First detected 23 years ago, HIV-TB now affects nearly one-third of the 40 million people infected with HIV. Without proper treatment, 90 percent of people living with HIV die within months of contracting TB.

"In today's world, a new TB infection occurs every second. When one considers that much of this transmission occurs in areas with high HIV prevalence, the imminent danger of a global co-epidemic is clear," said Diane Havlir, Chair of the WHO TB/HIV Working Group.

According to the report, the HIV epidemic has completely destabilized TB control in regions with high rates of HIV.

For example, in one community (not identified in the report) of 13 000 people outside of Cape Town, the TB patient caseload increased six-fold between 1996 and 2004, from 30 to 180 patients per year. Rates of TB in this community are over 150-fold higher than the national rates in many high-income countries.

"There has been a staggering increase in TB in this community, and this has been replicated right across southern Africa," said Lawn.

The report also cites the outbreak of HIV and extensively drug resistant (XDR) TB in Tugela Ferry, KwaZulu-Natal, where the number of cases has increased five-fold in the last two years. All of the 53 people originally diagnosed with XDR TB in this outbreak were co-infected with HIV.

They suffered an extremely high mortality rate of 98 percent, and survived only an average of 16 days from the time of diagnosis. Since then, over 450 cases of MDR -TB have been reported in Tugela Ferry, of which 55 percent are XDR-TB cases, most co-infected with HIV.

The mortality rate for XDR TB has dropped slightly, but is still high at approximately 85 percent, and even mortality rates among MDR TB cases in this setting remain alarmingly high, approaching 70 percent.

Tugela Ferry is not alone. Global estimates of multi-drug resistant TB are skyrocketing. As of October 2007, XDR TB had been confirmed in 41 countries, up from 17 countries in March 2006. There are now an estimated 400 000 individuals infected with MDR TB and 26 000 infected with XDR-TB. But experts warn that these numbers underestimate the problem, since there is no data from many high HIV prevalence areas.

"The mortality rate from extensively drug-resistant TB in combination with HIV is staggering, with more than 80 percent of patients dying rapidly," said Richard Chaisson, Director of CREATE (what is create?)

"Despite the urgency and severity of the problem, we have neither the drug testing nor the surveillance tools in place to know the full extent of XDR-TB and HIV across large areas of Africa." South Africa is the only country in sub-Saharan Africa with the laboratory capacity to diagnose XDR-TB. - Health-e News Service.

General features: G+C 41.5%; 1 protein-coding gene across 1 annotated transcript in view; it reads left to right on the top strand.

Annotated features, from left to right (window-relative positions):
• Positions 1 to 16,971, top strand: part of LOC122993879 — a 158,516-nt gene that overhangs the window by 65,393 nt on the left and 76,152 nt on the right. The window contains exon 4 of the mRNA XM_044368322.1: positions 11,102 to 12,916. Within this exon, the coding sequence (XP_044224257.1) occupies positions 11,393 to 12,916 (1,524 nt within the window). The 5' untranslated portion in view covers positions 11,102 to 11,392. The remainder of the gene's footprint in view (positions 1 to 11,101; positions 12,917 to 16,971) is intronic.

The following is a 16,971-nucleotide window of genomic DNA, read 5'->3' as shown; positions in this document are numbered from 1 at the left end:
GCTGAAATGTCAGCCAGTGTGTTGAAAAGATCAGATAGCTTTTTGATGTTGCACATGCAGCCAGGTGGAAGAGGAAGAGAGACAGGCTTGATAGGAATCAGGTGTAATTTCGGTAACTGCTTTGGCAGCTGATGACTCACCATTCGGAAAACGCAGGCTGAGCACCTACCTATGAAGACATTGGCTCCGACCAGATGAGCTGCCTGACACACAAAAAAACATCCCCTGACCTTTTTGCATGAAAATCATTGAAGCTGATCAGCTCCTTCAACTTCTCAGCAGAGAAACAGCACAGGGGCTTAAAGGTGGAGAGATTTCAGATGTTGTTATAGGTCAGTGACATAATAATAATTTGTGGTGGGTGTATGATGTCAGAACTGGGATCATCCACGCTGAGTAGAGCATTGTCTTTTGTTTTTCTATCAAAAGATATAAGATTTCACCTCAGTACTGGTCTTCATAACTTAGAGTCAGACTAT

Key research questions and other measures needed to stem the HIV-TB co-epidemic:

  • Research to develop safe rapid diagnostic tests to detect both drug-susceptible and drug-resistant TB, for use in HIV-infected adults and children at the point of care.
  • Development of screening tools to identify potential cases of MDR/XDR-TB.
  • Equipping laboratories to be able to diagnose MDR and XDR-TB.
  • Use of outbreak investigative methods to rapidly map out hotspots of HIV and drug-resistant TB, rather than relying upon standard surveillance methods.
  • Research addressing practical questions, such as ventilation, that can facilitate implementation of infection control procedures in health care facilities
  • Research into diagnostic tools to exclude active TB before initiation of Isoniazid Preventive Therapy (IPT) in HIV-infected patients, in order to avoid under treating active TB, which could lead to drug resistance.
  • Authoritative studies to determine the risk of IPT causing isoniazid resistance.
  • Research to better understand TB and HIV drug interactions in adults and children and to optimize treatment in both groups.
  • Studies on the virological, immunological, and microbiological outcomes of HIV-TB co-infection in children.
  • Evaluation of BCG vaccination in HIV-infected children.
  • Research to provide evidence-based models for HIV-TB programs at local, district, and national levels, in rural areas and cities, to demonstrate ways in which HIV and TB programs can positively interact and deliver services.
  • Resources, advocacy, and community mobilization to push for implementation and to prioritize the HIV/TB research agenda.